Forrester analyst Gil Yehuda offers a perspective of Enterprise 2.0 collaboration as either driven by IT, or from the bottom up by the Line of Business, what he calls tech populist. And given the present recession, offers an outlook:
I predict that IT-driven internal collaboration initiatives will be squeezed tight: 1. they are usually more expensive than the Tech Populist options. 2. IT is being asked to sacrifice projects, and they would rather cut fat, not bone. Meaning, they’d rather protect their bread-and-butter IT infrastructure from being outsourced. And 3.The business considers projects initiated by IT to be less vital. Remember who pays the bills.
However, for business-driven internal enterprise Web 2.0 collaboration projects, I see growth. Why? Because the business will find their collaboration needs to grow in 2009, while they see IT providing them with fewer services. Collaboration needs grow as a result of layoffs, mergers, and deepening external partnerships (requiring new infrastructure to collaborate outside the firewall with trusted, external partners). And this happens while IT’s services shrink as a result of layoffs, a focus on streamlining operational costs, while not taking on new projects.
Who wins? The SaaS based collaboration vendors: folks like Box.net, GroupSwim, Jive, OneHub, PBwiki, SocialCast, Socialtext, and others who provide collaboration services in the cloud for about $5-$15 per user per month, give or take. These products range in functionality, where some focus on the wiki, others on the social network, and still others are more suited for file sharing within trusted groups. But these are easy pickings for business that are looking to circumvent IT and set up a small departmental solution. Especially in departments that are looking to collaborate with a few external partners.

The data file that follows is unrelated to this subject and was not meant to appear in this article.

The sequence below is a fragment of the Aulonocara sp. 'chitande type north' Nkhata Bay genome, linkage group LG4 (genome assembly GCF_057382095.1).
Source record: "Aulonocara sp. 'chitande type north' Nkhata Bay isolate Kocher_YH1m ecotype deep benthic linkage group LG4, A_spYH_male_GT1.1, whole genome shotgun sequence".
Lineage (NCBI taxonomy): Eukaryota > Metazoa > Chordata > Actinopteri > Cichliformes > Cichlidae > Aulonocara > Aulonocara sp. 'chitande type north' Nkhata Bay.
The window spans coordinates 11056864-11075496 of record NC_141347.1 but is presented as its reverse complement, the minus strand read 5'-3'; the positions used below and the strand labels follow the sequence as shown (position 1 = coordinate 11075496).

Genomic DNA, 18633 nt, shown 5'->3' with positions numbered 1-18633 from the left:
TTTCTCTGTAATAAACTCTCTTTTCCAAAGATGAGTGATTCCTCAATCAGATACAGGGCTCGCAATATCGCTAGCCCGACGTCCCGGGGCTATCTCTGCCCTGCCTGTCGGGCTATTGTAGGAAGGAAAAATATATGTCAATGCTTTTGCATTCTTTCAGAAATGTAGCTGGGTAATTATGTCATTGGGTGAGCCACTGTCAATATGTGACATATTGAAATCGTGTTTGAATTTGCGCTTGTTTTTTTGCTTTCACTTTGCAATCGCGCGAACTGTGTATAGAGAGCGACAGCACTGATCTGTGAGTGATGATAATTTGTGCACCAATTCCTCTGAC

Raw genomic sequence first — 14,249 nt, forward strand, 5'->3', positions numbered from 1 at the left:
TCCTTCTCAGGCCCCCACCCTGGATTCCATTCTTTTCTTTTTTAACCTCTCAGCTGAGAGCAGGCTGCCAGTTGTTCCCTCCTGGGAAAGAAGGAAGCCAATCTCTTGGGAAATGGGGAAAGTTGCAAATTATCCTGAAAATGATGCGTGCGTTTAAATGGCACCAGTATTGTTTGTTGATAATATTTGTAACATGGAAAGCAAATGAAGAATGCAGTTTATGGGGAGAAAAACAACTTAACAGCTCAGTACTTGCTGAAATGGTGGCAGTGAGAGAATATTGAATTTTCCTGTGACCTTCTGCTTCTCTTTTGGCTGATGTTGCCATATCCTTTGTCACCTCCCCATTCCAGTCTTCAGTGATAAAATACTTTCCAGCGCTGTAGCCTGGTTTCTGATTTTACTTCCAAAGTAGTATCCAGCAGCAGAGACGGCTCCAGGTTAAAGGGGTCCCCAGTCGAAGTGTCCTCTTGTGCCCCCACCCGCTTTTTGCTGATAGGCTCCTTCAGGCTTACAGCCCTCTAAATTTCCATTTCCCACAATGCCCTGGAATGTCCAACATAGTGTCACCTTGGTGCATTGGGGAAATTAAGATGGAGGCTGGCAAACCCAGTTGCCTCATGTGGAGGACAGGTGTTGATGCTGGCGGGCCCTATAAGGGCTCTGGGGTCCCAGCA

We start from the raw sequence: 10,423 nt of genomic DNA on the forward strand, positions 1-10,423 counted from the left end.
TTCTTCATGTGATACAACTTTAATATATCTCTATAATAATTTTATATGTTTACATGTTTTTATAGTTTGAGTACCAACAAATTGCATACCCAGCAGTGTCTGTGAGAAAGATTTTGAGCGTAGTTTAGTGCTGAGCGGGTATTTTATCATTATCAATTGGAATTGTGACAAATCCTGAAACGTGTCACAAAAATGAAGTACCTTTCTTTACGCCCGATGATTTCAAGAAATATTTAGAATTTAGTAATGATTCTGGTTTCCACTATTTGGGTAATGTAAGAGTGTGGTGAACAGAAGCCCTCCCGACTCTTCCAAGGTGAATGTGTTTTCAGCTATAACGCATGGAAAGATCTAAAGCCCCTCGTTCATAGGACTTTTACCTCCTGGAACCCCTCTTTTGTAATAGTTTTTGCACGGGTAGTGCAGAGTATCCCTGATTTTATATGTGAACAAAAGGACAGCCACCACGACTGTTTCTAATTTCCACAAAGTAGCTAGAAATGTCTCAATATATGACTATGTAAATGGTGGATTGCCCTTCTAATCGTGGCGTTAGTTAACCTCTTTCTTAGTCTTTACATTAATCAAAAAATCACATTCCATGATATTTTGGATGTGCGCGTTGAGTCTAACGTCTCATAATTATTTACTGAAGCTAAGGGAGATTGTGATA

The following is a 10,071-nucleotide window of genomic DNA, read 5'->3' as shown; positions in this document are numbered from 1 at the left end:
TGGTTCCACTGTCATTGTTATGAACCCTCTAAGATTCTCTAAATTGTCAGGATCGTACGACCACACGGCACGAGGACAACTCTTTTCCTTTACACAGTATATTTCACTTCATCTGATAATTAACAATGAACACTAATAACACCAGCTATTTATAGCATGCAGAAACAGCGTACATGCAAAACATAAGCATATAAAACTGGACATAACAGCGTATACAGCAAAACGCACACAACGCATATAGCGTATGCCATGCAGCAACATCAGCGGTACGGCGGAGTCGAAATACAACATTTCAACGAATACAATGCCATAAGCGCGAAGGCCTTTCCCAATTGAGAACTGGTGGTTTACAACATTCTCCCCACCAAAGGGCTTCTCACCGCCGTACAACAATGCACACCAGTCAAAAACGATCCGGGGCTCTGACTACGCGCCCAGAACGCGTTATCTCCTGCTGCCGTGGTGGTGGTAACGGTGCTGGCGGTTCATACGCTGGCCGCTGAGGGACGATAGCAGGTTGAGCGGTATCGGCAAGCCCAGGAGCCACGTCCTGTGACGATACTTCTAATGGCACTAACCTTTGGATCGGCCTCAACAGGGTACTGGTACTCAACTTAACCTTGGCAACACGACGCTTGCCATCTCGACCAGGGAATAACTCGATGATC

Line of Business implementations not only experience growth, but greater success. According to this year's McKinsey survey on Building the Web 2.0 Enterprise, IT-driven implementations had 60% user dissatisfaction, whereas LoB-driven had 74% satisfaction. Part of this is vendor selection, but LoB implementations have greater engagement and adoption. I believe the best approach is to partner LoB with IT, what I once called middlespace, for the benefits of top down and bottom up adoption.
Gil also predicts a battle of 2009:
And now, the battle. The story above works for companies that are willing to move to SaaS based products to address near term collaboration need in 2009. But many organizations cannot, or will not, allow themselves to house their intellectual property on someone else’s servers – no matter what the vendor says to assure them. This means that organizations with hard-line IT shops will face a battle between IT and the business for a collaboration solution that integrates with IT’s existing infrastructure, but requires little IT involvement.
Okay, now I'm just tooting my own horn. Socialtext is the only vendor with a SaaS Appliance, meeting behind-the-firewall policies with SaaS benefits such as right-sizing the application subscription. I think Gil is right that LoB collaboration will grow next year through SaaS. As they are successful they will partner with IT and migrate the cloud behind the firewall as necessary.